Your US tax liability
How your US tax liability is offset when you live abroad
Many US taxpayers believe that if they earned less than around $70,000-90,000 while abroad they don't need to file a tax return. What they are inadvertently referring to is the Foreign Earned Income Exclusion (FEIE). This, together with the system of Foreign Tax Credits (FTCs), are the two main ways that US taxpayers abroad reduce their US tax liability so that they are not "double taxed". Note that neither of these can be used to reduce the tax that you may owe on any US sourced income that you may still have when living abroad.
Foreign Earned Income Exclusion
The FEIE on Form 2555 is used to reduce the amount of income on your tax return subject to tax when living abroad. In 2017, taxpayers whose "tax home" is in a foreign country and pass one of the two eligibility tests can reduce their foreign earnings by up to $102,100. These tests are the bona fide residence test and the physical presence test.
If you pass either of these tests, your total income is reduced by $102,100 (up to the actual amount of foreign earnings, if less) and you avoid paying US tax on your foreign earnings. Note that this can only be used to reduce your earned income--if you have foreign source earnings of interest, dividends, capital gains, gambling winnings etc. this can not be excluded by the FEIE.
On Form 2555 you can also take an exclusion (if employed) or deduction (if self-employed) for certain foreign housing expenses if they exceed the base housing amount of $16,336. In practice, you will only be able to use this if you are paying rent (if you are paying a mortgage, you can deduct the interest in your itemized deductions). There is also a maximum limit on excludable/deductible expenses which depends on which city you are living in; in London, this limit is $68,700.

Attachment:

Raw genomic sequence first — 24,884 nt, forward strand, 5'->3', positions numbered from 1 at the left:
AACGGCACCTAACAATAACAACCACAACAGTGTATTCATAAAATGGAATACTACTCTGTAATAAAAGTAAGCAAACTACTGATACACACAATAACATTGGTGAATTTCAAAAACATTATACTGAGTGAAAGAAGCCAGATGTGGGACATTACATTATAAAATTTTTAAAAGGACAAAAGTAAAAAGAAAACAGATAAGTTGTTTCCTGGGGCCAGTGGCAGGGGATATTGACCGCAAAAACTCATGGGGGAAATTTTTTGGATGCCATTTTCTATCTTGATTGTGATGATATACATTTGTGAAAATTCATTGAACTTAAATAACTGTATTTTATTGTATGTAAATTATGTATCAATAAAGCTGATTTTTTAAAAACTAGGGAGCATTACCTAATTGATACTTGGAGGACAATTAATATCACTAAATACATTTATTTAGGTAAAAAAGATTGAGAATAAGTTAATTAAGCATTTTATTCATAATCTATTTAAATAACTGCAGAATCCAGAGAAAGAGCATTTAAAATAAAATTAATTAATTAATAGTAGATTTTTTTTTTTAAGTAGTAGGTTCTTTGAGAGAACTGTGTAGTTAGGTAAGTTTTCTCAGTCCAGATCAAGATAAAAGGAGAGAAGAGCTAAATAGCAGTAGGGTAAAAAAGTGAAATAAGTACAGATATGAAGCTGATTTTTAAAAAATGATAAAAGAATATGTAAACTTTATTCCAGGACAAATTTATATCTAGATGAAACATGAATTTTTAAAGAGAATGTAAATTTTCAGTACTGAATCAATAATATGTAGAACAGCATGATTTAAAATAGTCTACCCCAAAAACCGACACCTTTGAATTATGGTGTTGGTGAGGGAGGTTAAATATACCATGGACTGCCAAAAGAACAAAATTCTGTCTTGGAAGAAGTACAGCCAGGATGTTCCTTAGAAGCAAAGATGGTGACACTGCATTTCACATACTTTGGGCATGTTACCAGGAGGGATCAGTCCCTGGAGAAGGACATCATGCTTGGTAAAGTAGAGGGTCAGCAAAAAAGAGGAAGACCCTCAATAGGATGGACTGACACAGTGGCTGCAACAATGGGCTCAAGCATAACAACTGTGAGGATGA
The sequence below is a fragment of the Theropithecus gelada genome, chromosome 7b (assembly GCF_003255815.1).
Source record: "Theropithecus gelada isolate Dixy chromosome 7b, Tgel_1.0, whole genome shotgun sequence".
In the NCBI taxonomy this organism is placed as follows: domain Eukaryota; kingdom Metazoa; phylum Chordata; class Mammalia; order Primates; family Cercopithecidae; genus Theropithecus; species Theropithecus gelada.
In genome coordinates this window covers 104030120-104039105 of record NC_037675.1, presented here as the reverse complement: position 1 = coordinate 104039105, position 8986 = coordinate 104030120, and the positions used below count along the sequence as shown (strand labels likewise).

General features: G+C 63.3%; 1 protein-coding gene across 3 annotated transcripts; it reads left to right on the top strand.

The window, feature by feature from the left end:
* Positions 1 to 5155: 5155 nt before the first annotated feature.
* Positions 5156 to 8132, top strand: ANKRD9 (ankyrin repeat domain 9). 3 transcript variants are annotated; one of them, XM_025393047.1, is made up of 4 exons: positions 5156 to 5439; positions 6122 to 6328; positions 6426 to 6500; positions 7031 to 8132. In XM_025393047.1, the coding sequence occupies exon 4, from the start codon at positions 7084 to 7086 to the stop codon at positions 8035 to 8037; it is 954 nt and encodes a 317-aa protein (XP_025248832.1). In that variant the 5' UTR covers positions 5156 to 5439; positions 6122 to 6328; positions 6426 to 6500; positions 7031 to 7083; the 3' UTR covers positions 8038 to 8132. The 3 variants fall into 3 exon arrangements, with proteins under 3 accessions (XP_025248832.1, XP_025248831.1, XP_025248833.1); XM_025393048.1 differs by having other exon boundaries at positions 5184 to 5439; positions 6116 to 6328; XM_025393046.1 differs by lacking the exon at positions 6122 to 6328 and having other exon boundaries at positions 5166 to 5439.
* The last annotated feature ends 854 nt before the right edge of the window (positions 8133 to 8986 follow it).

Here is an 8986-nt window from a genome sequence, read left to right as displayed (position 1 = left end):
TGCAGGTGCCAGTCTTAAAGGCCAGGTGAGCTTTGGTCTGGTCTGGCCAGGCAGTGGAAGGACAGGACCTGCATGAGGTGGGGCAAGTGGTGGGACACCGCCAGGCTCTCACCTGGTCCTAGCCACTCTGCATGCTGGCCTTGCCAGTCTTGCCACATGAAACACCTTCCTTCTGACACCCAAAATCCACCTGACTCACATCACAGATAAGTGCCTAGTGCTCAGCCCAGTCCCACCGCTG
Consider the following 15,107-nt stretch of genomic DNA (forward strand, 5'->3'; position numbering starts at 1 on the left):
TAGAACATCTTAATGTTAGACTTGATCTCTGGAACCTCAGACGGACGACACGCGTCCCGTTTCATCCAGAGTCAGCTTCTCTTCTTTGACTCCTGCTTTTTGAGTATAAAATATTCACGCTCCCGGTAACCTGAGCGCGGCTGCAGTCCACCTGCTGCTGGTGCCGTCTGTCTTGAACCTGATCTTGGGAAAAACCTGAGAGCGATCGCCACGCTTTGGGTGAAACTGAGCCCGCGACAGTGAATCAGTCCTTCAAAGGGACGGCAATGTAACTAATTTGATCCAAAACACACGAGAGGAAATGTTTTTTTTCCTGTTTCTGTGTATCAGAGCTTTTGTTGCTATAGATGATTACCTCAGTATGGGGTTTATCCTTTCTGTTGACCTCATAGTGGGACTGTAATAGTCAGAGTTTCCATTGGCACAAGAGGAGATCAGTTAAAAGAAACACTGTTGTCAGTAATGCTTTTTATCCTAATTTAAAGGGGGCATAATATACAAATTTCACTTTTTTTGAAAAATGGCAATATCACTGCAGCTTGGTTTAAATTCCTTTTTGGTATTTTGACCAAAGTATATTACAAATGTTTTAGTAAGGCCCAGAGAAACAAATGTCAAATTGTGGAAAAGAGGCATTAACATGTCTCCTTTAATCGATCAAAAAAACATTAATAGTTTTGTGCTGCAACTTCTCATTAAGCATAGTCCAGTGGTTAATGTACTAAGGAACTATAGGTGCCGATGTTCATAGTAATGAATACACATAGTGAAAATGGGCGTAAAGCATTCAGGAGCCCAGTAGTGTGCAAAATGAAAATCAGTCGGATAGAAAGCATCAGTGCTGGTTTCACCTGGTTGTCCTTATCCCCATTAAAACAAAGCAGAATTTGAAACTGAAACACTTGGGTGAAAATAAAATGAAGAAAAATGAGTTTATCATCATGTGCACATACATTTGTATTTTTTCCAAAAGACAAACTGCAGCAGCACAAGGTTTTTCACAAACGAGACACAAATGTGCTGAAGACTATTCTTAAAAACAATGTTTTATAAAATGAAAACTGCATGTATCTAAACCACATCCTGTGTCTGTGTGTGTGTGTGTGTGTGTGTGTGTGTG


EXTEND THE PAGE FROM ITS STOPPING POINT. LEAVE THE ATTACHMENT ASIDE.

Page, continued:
Foreign Tax Credits
If your foreign income is above the FEIE amount, you can still offset the US tax liability on this income by obtaining a credit for tax that you have paid to a foreign government on this income using Form 1116. You can also get a credit for foreign taxes you have accrued in the year but not yet actually paid (although most foreign taxpayers stick to the cash basis).
The FTCs are applied on line 47 of the Form 1040 after your total US tax liability has been calculated. On Form 1116 we calculate the maximum allowable credit that you can put on your 1040. The credit is limited to the amount of tax that you owe on the proportion of your income that is foreign sourced. In other words, the IRS does not allow you to use the foreign taxes you have paid to offset the tax on your US sourced income.
Since foreign income taxes are often higher than federal US taxes, you will most likely have enough credits to offset the entire tax liability on your foreign income. The excess, unused credits can be carried forward to offset future US tax liabilities on your foreign income for up to ten years. This means that if you are living in the UK and paying the normal levels of UK tax you are very unlikely to owe tax to Uncle Sam unless you still have US source income, since UK income taxes are generally higher at each level of income.
However, there are different "baskets" of credits that can be used to offset tax on certain types of income. The most important of these are the "passive" and "general" baskets: passive is essentially unearned income (interest, dividends etc.) while general is wage income. This means that credits that you receive for taxes paid on your wage income can not be used to reduce tax that you may owe on foreign interest, capital gains etc.
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